In the last post: distressed after being hassled by a troll all night, Morris hurries home in the morning sun...
Dear friends, on Tuesdays and Saturdays I’m blogging nibble-sized chunks of new ‘Life in the Clouds’ stories. You can check in regularly and read them free, or wait to buy the whole story when published. ‘Eerie Eve’ is drawing to a close. Next up is ‘Enchanter on the Roof.’ Starting soon.
Eerie Eve ® James Field. Part 30
Just after Morris skirted Trollop Knoll, a new shock brought him to a standstill. High in the branches of a fir tree he saw two black objects that looked like large animals. Apart from deer, there weren't any large animals on the Cloud estate and none that could climb trees. The trolls! He humped the rucksack higher on his back and bolted off, leaving the threat behind.
But then he noticed a pair of long legs in trousers and a shiny bald head glistening in the sunlight. It was no other than Alf who hung there, him and his daft robot. Cradled in the robot's lap, Alf snored, as if it were the most natural pursuit in the world.
Morris staggered back to the evergreen, dumped his rucksack, and blew out his cheeks. What was the Cloud estate's security guard doing in a tree? Sleeping on duty?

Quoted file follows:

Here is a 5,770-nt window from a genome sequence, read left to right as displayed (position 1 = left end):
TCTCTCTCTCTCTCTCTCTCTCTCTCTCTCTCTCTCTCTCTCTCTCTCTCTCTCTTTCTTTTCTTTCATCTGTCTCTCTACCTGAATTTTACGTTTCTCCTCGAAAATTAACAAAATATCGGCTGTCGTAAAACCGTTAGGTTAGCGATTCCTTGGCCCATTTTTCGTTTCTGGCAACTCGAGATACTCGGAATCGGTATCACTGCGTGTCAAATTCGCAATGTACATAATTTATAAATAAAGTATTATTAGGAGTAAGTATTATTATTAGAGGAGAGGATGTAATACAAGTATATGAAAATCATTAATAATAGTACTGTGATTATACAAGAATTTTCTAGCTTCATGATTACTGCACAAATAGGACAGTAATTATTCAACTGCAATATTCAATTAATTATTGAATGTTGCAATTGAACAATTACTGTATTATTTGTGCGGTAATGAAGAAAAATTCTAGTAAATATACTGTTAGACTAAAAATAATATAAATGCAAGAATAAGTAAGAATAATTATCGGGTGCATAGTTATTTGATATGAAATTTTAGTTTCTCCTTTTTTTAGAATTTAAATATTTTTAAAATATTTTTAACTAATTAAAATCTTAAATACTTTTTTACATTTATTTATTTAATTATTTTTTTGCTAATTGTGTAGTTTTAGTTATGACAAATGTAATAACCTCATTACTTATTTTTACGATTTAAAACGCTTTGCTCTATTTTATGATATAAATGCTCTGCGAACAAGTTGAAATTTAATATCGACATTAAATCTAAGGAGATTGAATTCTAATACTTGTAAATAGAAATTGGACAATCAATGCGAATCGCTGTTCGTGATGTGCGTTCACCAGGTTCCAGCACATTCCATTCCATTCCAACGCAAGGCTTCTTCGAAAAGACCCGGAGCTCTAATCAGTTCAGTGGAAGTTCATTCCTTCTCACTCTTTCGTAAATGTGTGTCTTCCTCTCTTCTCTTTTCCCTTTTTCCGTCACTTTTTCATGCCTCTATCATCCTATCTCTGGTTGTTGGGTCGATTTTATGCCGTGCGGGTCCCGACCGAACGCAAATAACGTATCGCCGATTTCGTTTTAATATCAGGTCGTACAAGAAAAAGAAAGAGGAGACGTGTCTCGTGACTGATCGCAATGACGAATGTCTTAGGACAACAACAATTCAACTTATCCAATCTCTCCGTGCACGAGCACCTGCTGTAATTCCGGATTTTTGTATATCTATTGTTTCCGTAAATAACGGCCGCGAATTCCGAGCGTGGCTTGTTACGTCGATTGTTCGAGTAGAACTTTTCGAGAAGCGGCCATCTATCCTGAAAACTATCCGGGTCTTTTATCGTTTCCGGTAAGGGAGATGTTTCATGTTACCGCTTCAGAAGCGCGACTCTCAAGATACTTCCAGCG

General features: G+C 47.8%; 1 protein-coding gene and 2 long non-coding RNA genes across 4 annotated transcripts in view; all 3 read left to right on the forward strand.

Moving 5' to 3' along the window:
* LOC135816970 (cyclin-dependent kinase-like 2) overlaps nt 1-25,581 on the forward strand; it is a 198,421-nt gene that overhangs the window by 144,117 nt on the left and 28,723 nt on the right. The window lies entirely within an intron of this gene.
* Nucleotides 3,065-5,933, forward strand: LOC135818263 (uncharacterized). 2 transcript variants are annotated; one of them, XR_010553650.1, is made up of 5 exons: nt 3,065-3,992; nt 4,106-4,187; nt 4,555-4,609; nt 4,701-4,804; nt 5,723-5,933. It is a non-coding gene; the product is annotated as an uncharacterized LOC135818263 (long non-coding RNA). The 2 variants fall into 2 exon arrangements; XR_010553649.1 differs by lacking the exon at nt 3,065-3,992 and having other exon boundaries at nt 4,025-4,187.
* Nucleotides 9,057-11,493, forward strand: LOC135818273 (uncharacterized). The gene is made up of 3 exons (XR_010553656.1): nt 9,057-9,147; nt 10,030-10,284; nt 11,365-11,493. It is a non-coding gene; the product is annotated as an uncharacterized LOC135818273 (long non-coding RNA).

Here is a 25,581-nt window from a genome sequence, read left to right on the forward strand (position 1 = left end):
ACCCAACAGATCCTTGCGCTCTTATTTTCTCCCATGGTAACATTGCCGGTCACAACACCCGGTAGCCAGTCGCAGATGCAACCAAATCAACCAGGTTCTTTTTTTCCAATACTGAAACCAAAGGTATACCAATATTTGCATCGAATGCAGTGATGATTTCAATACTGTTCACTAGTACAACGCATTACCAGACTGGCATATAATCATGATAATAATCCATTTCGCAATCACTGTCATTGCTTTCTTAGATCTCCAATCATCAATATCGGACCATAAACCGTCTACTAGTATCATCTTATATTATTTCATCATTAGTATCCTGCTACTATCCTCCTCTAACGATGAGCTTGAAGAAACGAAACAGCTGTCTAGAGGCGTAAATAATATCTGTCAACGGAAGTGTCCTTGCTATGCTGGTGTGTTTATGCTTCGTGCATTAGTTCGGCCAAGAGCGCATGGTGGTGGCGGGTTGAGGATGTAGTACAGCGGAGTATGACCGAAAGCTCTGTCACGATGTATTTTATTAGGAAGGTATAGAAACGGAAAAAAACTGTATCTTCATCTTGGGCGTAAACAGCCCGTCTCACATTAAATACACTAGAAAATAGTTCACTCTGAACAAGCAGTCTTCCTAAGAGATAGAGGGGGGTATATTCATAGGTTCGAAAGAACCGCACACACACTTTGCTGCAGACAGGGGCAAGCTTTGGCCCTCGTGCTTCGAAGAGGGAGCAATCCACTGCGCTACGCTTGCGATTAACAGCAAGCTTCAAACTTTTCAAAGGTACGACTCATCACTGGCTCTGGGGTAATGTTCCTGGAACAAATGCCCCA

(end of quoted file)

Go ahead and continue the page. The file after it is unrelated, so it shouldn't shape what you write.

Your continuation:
"Hello, Alf, see any burglars from up there?" he shouted, feeling safer now that he wasn't alone in the forest. "Or are you hiding from trolls?" It proved big tough Alf was no braver than him, so he forced a laugh, thinking it better to make light of the situation and cover his own distress.
Alf woke with a jolt and almost fell from his perch. Lucky for him, his trouser belt snagged in a branch and held him back. He rubbed his eyes, smacked his tongue, and showed all the signs of a major hangover.
To be continued…
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A River in Darkness: One Man's Escape from North Korea by Masaji Ishikawa
My rating: 4 of 5 stars
To save the jobs of those in the Japanese government who helped him escape, Masaji Ishikawa wrote: “…obviously I wasn’t going to start talking to the press.” Instead, he wrote this mammoth best-selling book? Sorry, but I don’t believe this man’s autobiography can be true. If it is, then he is likely responsible for the sacking of those government officials who helped his return to Japan, and worse, expose his family to torture or execution in North Korea.
It may well be that he moved to North Korea in 1960, aged thirteen, where he lived until his escape in 1996. However, I rather believe his memoir is an over dramatised collection of exaggerated incidents he picked up from others. In which case, good for him.
I hope this is the case; otherwise, he puts himself in a poor light. From his book, he already comes across as egoistic, beating up anyone who upsets him and often leaving his family to starve while he runs off to find work to feed himself.
North Korea is undoubtedly not an agreeable place to live, but propaganda and false news flourish. The story in this book is captivating and mind-bogglingly tragic, hence four stars. I just don’t accept Mr Ishikawa’s life was as awful, or maybe I don’t want to believe, as he relates.
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